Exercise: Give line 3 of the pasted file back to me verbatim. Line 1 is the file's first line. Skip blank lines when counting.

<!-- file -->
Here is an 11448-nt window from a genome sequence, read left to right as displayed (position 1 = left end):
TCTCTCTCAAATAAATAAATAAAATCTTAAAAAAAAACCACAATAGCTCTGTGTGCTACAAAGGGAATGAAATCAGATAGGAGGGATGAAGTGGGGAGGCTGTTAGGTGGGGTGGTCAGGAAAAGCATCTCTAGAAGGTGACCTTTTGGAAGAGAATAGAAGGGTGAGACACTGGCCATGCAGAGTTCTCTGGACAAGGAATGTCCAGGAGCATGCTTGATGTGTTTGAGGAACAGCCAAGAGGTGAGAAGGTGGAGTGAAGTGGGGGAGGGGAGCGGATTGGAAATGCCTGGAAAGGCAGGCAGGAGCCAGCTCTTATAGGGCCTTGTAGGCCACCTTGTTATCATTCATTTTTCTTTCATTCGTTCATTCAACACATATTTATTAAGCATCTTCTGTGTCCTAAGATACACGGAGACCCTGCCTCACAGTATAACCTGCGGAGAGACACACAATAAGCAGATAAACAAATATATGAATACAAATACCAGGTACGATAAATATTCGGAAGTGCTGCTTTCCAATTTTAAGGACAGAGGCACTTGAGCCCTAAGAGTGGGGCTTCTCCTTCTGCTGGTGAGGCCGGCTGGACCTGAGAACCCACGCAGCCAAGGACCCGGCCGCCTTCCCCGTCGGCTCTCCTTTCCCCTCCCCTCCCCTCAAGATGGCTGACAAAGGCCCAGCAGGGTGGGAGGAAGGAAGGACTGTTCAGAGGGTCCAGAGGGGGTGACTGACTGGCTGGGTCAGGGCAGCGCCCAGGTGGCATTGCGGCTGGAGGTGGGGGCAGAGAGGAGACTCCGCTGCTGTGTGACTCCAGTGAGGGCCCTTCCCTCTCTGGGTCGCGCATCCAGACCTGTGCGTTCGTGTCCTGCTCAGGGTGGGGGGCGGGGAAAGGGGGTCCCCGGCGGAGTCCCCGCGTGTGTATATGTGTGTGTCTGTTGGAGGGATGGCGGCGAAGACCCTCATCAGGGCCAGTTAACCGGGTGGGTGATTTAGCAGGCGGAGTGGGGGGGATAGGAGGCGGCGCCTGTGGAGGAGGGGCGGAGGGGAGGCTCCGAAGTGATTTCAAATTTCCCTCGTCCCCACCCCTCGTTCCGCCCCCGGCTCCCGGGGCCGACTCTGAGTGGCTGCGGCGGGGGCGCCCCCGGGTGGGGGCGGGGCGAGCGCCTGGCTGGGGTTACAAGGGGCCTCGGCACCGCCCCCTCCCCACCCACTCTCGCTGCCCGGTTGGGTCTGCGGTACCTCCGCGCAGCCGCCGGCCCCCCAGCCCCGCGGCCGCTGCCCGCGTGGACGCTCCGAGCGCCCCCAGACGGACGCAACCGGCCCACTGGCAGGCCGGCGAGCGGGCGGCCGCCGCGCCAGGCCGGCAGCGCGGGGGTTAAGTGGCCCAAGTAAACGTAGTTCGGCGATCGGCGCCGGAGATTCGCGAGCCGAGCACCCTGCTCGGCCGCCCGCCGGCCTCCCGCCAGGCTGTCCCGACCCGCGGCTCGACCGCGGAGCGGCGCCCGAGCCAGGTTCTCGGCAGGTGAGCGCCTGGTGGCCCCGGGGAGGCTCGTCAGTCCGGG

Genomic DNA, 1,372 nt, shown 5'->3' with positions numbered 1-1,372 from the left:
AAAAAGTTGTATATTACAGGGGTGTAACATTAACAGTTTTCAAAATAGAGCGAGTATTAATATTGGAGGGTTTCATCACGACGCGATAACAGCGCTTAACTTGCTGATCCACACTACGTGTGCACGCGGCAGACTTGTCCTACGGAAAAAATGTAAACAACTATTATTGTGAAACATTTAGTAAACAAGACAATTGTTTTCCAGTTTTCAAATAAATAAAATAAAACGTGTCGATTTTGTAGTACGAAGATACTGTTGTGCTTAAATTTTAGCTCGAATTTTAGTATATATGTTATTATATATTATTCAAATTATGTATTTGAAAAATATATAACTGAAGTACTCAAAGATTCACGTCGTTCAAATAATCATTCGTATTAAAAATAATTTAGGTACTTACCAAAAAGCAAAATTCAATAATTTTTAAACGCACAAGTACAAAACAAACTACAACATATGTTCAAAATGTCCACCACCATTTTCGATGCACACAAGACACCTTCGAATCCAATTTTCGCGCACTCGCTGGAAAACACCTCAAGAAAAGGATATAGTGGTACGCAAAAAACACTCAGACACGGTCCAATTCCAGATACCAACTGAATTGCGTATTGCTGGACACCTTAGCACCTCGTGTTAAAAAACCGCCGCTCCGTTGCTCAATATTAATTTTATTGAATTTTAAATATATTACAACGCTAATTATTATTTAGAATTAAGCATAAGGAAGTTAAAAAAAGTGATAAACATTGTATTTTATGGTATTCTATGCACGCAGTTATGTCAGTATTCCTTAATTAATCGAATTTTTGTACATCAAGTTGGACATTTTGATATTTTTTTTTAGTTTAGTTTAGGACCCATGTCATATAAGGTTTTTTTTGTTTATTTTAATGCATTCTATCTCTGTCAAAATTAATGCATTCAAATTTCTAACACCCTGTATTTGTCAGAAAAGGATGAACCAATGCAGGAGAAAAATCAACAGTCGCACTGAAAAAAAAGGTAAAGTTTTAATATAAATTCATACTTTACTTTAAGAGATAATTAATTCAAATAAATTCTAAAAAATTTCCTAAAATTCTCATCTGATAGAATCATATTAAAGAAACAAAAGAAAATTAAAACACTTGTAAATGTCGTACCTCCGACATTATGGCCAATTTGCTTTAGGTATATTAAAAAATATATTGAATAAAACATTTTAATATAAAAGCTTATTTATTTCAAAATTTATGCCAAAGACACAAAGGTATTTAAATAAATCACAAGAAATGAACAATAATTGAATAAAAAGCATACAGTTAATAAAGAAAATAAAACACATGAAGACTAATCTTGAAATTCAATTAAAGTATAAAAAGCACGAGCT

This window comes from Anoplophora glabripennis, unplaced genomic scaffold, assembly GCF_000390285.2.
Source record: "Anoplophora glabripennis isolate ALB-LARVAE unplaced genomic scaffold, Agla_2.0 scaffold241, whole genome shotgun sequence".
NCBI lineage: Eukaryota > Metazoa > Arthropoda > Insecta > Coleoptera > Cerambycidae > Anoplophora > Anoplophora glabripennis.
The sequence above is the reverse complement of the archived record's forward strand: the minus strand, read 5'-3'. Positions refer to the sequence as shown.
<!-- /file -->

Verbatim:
Genomic DNA, 1,372 nt, shown 5'->3' with positions numbered 1-1,372 from the left: